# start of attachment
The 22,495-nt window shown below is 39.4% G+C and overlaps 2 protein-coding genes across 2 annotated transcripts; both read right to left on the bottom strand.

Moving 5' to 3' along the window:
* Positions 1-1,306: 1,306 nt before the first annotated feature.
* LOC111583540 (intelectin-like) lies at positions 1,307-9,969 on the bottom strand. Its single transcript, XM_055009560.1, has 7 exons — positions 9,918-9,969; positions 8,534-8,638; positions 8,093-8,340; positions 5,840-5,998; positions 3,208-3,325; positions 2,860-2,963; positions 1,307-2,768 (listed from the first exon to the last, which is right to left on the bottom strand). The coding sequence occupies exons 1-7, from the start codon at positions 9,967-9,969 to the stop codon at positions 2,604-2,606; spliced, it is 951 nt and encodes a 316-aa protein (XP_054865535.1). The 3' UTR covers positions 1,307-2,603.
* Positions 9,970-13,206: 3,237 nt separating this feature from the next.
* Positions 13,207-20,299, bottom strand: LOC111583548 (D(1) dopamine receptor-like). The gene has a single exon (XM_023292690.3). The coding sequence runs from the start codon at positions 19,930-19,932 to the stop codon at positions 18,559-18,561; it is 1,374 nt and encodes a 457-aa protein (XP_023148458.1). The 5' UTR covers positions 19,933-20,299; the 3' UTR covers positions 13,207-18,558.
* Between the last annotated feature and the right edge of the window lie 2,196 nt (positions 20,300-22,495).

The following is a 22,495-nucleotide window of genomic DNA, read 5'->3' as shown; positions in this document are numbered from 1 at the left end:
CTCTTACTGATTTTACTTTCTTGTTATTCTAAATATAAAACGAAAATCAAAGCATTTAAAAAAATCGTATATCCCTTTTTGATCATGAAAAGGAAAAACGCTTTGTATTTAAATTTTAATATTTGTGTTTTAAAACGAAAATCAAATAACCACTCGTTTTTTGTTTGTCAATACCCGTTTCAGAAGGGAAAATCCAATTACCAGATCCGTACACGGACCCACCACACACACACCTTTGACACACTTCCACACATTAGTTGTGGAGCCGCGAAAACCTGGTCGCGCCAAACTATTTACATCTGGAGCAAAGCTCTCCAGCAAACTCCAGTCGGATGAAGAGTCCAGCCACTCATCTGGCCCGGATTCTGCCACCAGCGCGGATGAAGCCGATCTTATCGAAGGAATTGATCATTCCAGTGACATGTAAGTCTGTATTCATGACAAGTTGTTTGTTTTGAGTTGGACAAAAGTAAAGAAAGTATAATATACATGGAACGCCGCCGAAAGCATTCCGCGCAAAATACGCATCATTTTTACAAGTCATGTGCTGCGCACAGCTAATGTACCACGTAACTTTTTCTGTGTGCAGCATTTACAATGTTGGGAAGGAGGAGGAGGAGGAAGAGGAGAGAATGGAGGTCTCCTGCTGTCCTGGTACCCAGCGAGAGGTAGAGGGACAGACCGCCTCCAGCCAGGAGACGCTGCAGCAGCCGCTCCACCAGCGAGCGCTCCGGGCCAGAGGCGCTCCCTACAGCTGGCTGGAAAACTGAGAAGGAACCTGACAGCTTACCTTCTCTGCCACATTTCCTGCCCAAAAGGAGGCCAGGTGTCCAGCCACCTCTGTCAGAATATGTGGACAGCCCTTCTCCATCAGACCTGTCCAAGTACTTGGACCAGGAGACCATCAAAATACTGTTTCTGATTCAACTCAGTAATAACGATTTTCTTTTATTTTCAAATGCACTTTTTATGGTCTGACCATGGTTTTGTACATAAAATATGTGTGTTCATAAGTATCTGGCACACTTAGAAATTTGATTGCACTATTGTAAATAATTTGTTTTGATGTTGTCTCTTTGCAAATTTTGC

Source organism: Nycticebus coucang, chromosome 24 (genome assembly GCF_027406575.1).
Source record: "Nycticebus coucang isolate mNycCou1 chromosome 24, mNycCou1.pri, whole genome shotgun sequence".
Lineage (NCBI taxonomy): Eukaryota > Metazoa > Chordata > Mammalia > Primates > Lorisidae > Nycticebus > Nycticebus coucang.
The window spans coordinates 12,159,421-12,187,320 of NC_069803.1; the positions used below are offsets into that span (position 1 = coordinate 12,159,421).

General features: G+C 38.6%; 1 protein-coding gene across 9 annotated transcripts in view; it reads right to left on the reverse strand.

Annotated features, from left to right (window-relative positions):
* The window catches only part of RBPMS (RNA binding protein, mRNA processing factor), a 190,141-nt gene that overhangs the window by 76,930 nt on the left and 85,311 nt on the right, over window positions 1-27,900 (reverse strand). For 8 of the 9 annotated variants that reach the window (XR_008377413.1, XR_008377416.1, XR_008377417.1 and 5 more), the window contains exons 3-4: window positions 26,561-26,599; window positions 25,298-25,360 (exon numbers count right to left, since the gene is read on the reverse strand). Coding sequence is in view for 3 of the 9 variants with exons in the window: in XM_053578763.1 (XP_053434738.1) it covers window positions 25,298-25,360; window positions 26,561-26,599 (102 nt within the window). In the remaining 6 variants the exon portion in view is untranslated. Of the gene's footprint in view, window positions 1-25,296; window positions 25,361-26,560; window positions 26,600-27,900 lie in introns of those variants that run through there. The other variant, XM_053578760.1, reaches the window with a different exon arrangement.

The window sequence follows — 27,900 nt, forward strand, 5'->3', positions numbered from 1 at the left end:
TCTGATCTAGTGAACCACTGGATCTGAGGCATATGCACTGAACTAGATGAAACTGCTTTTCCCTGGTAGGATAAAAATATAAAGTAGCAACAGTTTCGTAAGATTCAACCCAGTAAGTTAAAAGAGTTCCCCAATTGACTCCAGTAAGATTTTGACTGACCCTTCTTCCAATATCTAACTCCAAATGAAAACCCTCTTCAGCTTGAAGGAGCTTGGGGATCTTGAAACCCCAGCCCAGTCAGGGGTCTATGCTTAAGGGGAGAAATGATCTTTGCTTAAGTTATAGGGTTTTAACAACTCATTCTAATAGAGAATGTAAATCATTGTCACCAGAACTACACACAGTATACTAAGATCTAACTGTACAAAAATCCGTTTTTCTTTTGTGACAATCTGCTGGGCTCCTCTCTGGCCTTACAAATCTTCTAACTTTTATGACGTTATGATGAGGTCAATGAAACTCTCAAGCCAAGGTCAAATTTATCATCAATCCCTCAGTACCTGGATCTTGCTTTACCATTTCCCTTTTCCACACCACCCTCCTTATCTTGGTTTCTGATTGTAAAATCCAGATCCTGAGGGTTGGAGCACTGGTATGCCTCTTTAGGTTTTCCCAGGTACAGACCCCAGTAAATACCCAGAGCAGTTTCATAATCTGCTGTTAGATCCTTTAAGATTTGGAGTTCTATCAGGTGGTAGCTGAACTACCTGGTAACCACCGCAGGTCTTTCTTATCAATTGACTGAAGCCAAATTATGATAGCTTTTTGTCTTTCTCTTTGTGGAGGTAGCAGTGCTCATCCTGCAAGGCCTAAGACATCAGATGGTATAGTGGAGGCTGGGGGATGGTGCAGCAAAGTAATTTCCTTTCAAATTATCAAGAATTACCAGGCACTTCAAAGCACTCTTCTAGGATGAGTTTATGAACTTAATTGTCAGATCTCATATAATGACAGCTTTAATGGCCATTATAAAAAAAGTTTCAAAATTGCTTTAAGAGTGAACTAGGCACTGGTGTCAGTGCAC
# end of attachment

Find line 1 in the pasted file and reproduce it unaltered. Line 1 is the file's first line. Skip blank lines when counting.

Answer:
The 22,495-nt window shown below is 39.4% G+C and overlaps 2 protein-coding genes across 2 annotated transcripts; both read right to left on the bottom strand.